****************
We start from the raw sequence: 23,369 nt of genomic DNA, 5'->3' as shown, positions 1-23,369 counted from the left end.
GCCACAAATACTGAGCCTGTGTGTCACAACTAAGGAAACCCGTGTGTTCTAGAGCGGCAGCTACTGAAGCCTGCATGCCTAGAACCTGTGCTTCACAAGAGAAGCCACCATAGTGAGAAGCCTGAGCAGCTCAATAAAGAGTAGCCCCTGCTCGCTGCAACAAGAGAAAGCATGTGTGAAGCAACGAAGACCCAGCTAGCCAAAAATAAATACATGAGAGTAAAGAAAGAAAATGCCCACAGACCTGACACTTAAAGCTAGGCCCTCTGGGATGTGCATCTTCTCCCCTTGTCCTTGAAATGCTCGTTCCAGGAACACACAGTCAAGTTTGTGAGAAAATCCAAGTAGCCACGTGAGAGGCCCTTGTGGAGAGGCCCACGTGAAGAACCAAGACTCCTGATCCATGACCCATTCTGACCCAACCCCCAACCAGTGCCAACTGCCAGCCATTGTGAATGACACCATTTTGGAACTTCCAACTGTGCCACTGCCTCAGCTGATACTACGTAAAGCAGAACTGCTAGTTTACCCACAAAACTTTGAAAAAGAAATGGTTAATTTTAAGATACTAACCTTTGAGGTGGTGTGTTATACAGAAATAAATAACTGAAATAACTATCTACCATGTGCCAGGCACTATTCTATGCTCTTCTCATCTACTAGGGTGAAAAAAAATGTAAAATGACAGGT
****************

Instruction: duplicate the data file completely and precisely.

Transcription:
We start from the raw sequence: 23,369 nt of genomic DNA, 5'->3' as shown, positions 1-23,369 counted from the left end.
GCCACAAATACTGAGCCTGTGTGTCACAACTAAGGAAACCCGTGTGTTCTAGAGCGGCAGCTACTGAAGCCTGCATGCCTAGAACCTGTGCTTCACAAGAGAAGCCACCATAGTGAGAAGCCTGAGCAGCTCAATAAAGAGTAGCCCCTGCTCGCTGCAACAAGAGAAAGCATGTGTGAAGCAACGAAGACCCAGCTAGCCAAAAATAAATACATGAGAGTAAAGAAAGAAAATGCCCACAGACCTGACACTTAAAGCTAGGCCCTCTGGGATGTGCATCTTCTCCCCTTGTCCTTGAAATGCTCGTTCCAGGAACACACAGTCAAGTTTGTGAGAAAATCCAAGTAGCCACGTGAGAGGCCCTTGTGGAGAGGCCCACGTGAAGAACCAAGACTCCTGATCCATGACCCATTCTGACCCAACCCCCAACCAGTGCCAACTGCCAGCCATTGTGAATGACACCATTTTGGAACTTCCAACTGTGCCACTGCCTCAGCTGATACTACGTAAAGCAGAACTGCTAGTTTACCCACAAAACTTTGAAAAAGAAATGGTTAATTTTAAGATACTAACCTTTGAGGTGGTGTGTTATACAGAAATAAATAACTGAAATAACTATCTACCATGTGCCAGGCACTATTCTATGCTCTTCTCATCTACTAGGGTGAAAAAAAATGTAAAATGACAGGT